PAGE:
Sunday, May 06, 2007

Romanow and the great health care myths

Big labour and the big apologists for monopoly health care had wagon circling event in Saskatchewan this week. Roy Romanow says in order to turn the tide against choice in health care they must "defeat the myths" about Canada's health care system.

What are those myths?

Romanow myth number one:

The first myth is that there is a single medical system in Canada. Rather, there are 13, Romanow argued, with one in each province and territory. While the federal government provides funding for all, each is run independently with Ottawa avoiding holding provinces accountable for the money it has provided. Also independent are hospitals, health regions and even physicians who Romanow explained act as contractors.

Secondly, Romanow said health care in Canada is not exclusively publicly funded. There is a mix of public and private spending with governments providing for hospital and physician care, while other areas such as prescription drugs, are jointly paid for by individuals and private insurers as well as governments. Other areas, such as dental and vision care, are paid out of pocket by individuals either through private insurance premiums or, for those who don't have private insurance, from one's paycheque.

Wow. Earth shattering revelations! Romanow needs to stop blowing smoke. If I can't purchase my own health care insurance to get medical services in my own country, the mix of "public versus private funding" is completely irrelevant. If I don't have the reasonable ability to get a sick parent the care he needs, what difference does the fact we actually have 13 health systems make? The Canada Health Act forces them all to be the same anyway.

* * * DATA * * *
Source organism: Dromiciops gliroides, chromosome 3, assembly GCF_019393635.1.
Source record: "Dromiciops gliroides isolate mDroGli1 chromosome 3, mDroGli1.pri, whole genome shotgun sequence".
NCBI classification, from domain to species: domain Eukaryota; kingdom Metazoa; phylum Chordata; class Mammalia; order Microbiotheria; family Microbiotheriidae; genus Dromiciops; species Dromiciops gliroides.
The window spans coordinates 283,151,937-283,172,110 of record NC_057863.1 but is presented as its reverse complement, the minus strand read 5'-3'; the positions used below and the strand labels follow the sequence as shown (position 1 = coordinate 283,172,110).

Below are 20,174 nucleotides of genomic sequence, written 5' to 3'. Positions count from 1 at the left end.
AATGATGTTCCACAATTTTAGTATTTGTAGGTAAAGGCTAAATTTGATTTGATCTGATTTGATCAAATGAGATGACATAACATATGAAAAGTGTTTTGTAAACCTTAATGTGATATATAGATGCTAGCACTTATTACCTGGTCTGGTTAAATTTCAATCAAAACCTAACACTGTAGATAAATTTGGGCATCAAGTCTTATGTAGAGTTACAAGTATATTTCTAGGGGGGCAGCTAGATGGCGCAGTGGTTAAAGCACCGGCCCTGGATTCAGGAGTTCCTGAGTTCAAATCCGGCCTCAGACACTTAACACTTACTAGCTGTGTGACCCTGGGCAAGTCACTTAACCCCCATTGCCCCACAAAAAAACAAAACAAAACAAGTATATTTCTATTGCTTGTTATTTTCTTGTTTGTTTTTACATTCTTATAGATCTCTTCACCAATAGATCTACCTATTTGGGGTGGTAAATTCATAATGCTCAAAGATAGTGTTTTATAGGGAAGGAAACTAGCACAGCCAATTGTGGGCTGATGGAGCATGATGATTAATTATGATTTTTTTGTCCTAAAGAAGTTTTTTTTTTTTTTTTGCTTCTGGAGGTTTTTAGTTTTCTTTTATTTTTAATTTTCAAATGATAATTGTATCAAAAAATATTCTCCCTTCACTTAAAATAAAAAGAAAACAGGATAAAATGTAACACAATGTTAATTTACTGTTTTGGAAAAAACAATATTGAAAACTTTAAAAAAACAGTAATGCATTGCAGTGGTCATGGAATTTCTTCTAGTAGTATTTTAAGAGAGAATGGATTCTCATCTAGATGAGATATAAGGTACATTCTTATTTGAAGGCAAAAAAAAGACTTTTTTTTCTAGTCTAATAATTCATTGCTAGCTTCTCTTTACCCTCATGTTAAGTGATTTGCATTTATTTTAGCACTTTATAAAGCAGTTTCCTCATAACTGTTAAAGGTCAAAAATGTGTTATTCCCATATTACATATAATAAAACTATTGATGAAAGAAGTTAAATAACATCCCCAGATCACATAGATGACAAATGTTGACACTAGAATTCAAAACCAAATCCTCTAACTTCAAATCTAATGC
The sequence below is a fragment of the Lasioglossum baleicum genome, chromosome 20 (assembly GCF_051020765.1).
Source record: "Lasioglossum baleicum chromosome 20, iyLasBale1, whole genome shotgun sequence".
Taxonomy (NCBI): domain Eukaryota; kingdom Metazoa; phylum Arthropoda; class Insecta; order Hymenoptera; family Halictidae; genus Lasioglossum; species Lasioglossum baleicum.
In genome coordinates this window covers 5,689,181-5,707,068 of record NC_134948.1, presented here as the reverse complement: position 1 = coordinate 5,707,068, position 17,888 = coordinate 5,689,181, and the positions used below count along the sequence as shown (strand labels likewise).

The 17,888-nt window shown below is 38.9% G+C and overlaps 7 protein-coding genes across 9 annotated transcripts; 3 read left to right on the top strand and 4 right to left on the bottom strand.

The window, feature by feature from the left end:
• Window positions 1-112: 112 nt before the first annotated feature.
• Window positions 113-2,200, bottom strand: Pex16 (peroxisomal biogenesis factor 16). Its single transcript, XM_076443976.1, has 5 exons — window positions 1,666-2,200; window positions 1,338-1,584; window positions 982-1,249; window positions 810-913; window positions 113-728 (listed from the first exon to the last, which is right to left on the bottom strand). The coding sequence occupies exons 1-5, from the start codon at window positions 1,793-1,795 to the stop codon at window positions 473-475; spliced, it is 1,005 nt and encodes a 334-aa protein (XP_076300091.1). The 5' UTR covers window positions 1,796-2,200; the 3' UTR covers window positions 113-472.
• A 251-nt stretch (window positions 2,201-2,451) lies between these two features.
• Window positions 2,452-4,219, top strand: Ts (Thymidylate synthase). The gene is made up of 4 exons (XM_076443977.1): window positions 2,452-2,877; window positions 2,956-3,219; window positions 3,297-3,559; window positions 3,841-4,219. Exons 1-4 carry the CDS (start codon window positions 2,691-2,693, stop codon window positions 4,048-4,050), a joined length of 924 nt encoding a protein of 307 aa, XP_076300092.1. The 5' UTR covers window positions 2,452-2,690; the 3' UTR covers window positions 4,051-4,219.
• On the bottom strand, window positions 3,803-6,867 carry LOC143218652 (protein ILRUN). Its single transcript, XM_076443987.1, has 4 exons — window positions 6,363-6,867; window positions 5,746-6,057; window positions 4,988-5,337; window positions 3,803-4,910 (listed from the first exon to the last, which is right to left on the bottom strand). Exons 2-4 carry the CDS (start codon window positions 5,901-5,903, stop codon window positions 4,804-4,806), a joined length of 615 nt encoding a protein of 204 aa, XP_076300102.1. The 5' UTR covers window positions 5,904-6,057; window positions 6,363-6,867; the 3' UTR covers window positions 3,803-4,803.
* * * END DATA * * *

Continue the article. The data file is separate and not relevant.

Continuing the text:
Romanow's myth number 2:
The myth that government spending on medicare is spiraling out of control can be disputed by looking at the publicly funded health care's share of Canada's gross domestic product which Romanow said remains consistent at 10 per cent. He also said health-care spending is not crowding governments' ability to spend on other social areas.

Whenever someone tells me I should look at something as a ratio instead of real dollars, I get nervous. That's because one side of the ratio, in this case, is how productive I am. If the bill for the disaster of a public monopoly health system is growing 5 times faster that inflation what difference does it make if I got raise during that time? GDP is measure of the total value of the goods and services sold in the country. What Romanow is really saying is they can always go back to the taxpayer for more cash and he wouldn't be worse for wear. After all, he just got a big fat raise!

Thanks for nothing, Roy.

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